To operate the Culer you fill up the 1 gallon tank by unscrewing the cap on the back base of the unit. It would be nice if there were a transparent window with a fill line to see how much water is in the tank. As is, you’ll need to keep filling until you reach the mesh guard (which you don’t want to go over). Next, hit the power button and adjust the fan power to (there are three settings: low, medium, high) and amount of water being fed into the airflow. When you’re ready hit the cooling button to start the atomization process (this turns the device from a mere fan into a cooler). Note: this steps may be slightly out of order (so read your instructions). Finally, you can swivel the base of the unit (left and right) and adjust the nozzle (up and down) to aim the flow of cooled water/air where you want. That’s basically it.

Unfortunately, there’s no remote control so you’ll need to do all adjusting and controlling on the unit itself.

One thing potential buyers will want to know is that turning the device on and off isn’t instant. It takes several seconds for the misty air to emerge and can take nearly a minute to turn off.

So how well does the AC100 work? How well does it cool? It cools much better than a fan but not nearly on the level of an air conditioner. In our test environment (the hot video studio described at the beginning of this article), the AC100 made a huge difference. It made working in the very hot room bearable. I absolutely can’t imagine working there without it now. So for the right person and situation I’d call it indispensable. I’d liken the cooling effect to that feeling you get when you put some water on your skin and blow on it — or when you’re wet outside in a breeze. It’s akin to that.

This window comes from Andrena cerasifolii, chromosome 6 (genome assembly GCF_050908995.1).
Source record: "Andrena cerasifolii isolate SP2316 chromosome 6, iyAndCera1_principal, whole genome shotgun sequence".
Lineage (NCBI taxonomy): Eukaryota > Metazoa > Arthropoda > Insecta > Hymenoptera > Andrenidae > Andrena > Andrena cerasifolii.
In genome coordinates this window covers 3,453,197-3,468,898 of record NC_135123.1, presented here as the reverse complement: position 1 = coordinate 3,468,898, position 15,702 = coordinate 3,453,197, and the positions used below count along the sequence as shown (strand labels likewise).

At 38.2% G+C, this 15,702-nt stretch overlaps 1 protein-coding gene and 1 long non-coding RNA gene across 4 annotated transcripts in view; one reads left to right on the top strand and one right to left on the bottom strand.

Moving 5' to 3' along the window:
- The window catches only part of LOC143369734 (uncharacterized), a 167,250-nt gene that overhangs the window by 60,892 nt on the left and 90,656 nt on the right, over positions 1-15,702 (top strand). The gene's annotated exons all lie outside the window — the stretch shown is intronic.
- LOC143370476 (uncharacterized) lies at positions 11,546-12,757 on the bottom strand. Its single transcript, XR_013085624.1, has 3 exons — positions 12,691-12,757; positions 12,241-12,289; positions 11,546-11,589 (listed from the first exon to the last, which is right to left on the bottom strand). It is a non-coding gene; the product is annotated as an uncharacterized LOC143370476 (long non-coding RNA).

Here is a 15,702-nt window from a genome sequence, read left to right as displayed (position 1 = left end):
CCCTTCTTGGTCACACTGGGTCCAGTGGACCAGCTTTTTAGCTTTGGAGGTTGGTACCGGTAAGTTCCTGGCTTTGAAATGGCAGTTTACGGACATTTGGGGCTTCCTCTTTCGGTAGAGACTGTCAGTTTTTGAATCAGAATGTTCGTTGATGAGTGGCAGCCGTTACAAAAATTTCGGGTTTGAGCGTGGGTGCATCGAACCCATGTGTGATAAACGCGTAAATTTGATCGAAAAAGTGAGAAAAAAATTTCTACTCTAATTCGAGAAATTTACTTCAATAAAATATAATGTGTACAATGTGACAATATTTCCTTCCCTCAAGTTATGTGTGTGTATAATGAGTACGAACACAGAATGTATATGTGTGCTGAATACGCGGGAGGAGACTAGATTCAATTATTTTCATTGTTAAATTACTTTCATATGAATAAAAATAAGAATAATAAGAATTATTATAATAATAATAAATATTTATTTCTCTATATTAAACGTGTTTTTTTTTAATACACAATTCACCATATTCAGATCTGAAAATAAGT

I’m told that any cooling product that uses the principle of evaporation has the potential to reduce the temperature of the air moving through it by up to 30 degrees (which would only occur under hot, dry conditions). Apparently this is scientifically defendable (you’ll have to do your own research). But essentially, the actual performance of an evaporative cooling product, including the Culer AC100, depends on the temperature and humidity in the area in which it is operating. So while it may be possible to reduce the temperature in your space by 30 degrees with this device, it might be more likely that you’ll see drops of around 7 degrees or so 24″ from the opening according to info I’ve been given. Again, I have no scientific data of my own here.